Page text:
Trends in International Mathematics and Science Study 1995
Education Survey [es]
The Third International Mathematics and Science Study (TIMSS) is an international study of student achievement. In 1994-95, it was conducted at five grade levels in more than 40 countries (the third, fourth, seventh, and eighth grades, and the final year of secondary school). Students were tested in mathematics and science and extensive information about the teaching and learning of mathematics and science was collected from students, teachers, and school principals. Altogether, TIMSS tested and gathered contextual data for more than half a million students and administered questionnaires to thousands of teachers and school principals. TIMSS also investigated the mathematics and science curricula of the participating countries through an analysis of curriculum guides, textbooks, and other curricular materials.
Kind of Data
Sample survey data
Unit of Analysis
Individuals and institutions
v1.1: Edited, anonymised data for public distribution
In the original version of the TIMSS 1995, the data was made available in country, population (i.e. grade) and survey subtype specific chunks. The original version of this dataset was only available in raw data form from the IEA website.
Version 1.1 is a repackaging of that original data, with the raw datafiles converted and collated for each survey subtype and population, and variables and values labelled.
In 1995, TIMSS measured mathematics and science understanding through performance assessment. In many of the TIMSS countries, subsamples of fourth- and eighth-grade students that participated in the main testing sessions participated in the TIMSS performance assessment. In the performance assessment, students designed experiments, manipulated materials, tested hypotheses, and recorded findings when completing a range of mathematics and science tasks.
Instructional, school, and home background variables are important for understanding international differences in student achievement in mathematics and science. For this reason, TIMSS includes student, teacher, and school questionnaires to collect contextual information about instruction and learning. In 1995, TIMSS gathered an enormous amount of data related to a variety of topics including instructional strategies, classroom activities, school characteristics and resources, attitudes, parental expectations, and many demographic characteristics. In total, the 1995 TIMSS assessment collected information from students, teachers, and school principals on approximately 1,500 contextual variables related to the teaching and learning of mathematics and science.
TIMSS also included an analysis of curricula which sought information about the intended curricula of the countries participating in TIMSS 1995. This was done through an innovative and ambitious analysis of textbooks, curriculum guides, and other curricular materials.
The study covered curricula and text-books, teachers and pupils at selected schools in the country
Producers and sponsors
TIMSS International Study Center
National Center for Education Statistics, U.S. Department of Education
National Science Foundation, U.S.
The basic sample design used by TIMSS is generally referred to as a two-stage stratified cluster sample design. The first stage consisted of a sample of schools, which may be stratified; the second stage consisted of samples of classrooms from each eligible target grade in sampled schools. In some countries, a third stage consisted of sampling students within classrooms. Exclusions could occur at the school level, student level, or both.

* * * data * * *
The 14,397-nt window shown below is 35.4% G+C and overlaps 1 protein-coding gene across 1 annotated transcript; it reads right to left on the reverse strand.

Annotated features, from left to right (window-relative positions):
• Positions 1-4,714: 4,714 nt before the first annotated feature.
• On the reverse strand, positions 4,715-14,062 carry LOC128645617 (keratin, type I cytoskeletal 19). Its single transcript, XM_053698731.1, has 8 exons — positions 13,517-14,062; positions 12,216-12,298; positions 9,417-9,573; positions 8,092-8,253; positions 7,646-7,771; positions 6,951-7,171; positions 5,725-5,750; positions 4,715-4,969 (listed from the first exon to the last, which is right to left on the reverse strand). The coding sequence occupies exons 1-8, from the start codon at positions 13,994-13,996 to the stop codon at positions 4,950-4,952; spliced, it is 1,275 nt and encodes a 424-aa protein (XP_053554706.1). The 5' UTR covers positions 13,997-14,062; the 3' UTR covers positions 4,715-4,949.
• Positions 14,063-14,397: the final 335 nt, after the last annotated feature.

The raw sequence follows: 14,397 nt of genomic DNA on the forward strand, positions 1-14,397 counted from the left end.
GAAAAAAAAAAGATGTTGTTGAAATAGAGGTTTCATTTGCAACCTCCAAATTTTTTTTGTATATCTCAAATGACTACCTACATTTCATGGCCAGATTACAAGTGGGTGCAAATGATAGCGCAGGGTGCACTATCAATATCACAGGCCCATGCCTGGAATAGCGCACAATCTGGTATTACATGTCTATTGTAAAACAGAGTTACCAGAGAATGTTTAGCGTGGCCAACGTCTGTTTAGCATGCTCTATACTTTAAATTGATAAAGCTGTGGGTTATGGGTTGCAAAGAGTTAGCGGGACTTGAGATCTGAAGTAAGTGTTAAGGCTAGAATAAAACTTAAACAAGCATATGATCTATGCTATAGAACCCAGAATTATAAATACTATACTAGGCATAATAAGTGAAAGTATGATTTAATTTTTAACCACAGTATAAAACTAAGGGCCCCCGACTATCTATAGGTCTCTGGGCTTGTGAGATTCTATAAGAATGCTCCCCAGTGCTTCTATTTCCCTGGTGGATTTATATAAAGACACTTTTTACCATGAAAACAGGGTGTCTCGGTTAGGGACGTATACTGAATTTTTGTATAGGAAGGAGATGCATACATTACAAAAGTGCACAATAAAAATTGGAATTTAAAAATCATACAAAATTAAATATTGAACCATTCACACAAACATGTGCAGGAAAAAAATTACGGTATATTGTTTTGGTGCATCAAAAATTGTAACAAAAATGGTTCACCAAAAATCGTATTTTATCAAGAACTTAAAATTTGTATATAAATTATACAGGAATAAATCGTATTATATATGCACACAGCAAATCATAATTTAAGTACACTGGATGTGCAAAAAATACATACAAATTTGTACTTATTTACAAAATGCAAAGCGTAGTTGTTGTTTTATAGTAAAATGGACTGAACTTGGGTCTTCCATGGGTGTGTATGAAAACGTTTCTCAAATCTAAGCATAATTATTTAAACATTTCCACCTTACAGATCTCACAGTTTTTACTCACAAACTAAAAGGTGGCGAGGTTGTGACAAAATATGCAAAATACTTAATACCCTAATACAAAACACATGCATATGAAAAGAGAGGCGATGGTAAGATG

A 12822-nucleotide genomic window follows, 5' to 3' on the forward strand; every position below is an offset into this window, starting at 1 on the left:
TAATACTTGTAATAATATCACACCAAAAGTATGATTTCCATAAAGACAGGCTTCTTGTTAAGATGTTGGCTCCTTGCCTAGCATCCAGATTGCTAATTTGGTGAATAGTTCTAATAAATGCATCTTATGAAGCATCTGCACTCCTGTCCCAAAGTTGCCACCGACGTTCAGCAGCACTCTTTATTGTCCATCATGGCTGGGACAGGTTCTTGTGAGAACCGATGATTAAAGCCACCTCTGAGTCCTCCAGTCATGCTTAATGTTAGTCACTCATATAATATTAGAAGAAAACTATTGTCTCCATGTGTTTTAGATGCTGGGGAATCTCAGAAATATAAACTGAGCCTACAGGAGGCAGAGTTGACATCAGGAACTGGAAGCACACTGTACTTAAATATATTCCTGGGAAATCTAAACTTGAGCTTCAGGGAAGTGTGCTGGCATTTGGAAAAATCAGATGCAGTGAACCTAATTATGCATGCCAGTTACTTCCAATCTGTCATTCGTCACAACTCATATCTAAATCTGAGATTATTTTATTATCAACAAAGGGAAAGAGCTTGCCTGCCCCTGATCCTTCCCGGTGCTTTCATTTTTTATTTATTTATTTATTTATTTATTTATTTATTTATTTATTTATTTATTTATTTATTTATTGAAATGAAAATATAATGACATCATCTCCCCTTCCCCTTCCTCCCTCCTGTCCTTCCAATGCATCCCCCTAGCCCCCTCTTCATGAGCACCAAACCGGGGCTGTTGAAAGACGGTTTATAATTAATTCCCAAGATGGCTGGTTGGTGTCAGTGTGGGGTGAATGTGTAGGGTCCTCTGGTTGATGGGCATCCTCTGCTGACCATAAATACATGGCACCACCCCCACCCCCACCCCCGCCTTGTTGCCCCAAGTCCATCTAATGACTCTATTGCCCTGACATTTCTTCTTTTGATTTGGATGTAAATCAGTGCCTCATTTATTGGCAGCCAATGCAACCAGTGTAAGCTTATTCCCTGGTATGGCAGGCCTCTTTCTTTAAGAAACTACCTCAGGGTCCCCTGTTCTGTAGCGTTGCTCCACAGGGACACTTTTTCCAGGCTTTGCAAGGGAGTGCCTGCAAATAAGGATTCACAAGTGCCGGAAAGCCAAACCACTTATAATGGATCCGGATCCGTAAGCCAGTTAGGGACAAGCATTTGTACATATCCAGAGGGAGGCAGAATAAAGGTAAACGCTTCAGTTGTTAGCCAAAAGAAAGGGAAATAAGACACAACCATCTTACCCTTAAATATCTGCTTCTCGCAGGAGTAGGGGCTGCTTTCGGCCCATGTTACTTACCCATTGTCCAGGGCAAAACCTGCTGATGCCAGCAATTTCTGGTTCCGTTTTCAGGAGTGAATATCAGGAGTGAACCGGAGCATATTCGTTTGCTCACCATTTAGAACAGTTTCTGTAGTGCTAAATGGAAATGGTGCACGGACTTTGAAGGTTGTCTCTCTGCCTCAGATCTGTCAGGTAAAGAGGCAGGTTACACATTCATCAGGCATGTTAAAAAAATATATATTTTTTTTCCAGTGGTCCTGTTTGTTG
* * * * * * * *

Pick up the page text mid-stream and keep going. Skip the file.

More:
Deviations from the Sample Design
Participants could exclude schools from the sampling frame if they were in geographically remote regions, were extremely small, offered curriculum or structure different from the mainstream, or provided instruction only to students in the “within-school” exclusion categories. The general TIMSS rules for defining within-school exclusions can be found in the technical documents.
Weighted and unweighted response rates were computed for each participating country by grade, at the school level, and at the student level. Overall response rates (combined school and student response rates) also were computed.
The students within each country were selected using probability sampling. A consequence of this is that each student had a known probability of selection. The inverse of this selection probability is the sampling weight. In a properly selected and weighted sample, the sum of the weights for the sample approximates the size of the population. In TIMSS, the sum of the sampling weights for a country sample is an estimate of the size of the population of students within the country in the sampled grade(s).
Dates of Data Collection
Data Collection Mode
Data Collection Notes
Each country participating in TIMSS was responsible for collecting its national data and processing the materials in accordance with the international standards. In each country, a national research center and National Research Coordinator (NRC) were appointed to implement these activities.
Data for the study was gathered through assessments of curricular documentation, and with questionnaires, including student, teacher (mathematics and science teachers), and school background questionnaires. Data Almanac files from the survey contain weighted summary statistics for each participating country on each variable in each of the questionnaires.
TIMSS International Study Center. Trends in International Mathematics and Science Study 1995 [dataset]. Version 1.1. Chestnut Hill, MA: TIMSS International Study Center [producer], 1998. Cape Town: DataFirst [distributor], 2012. DOI: https://doi.org/10.25828/sjfq-1g65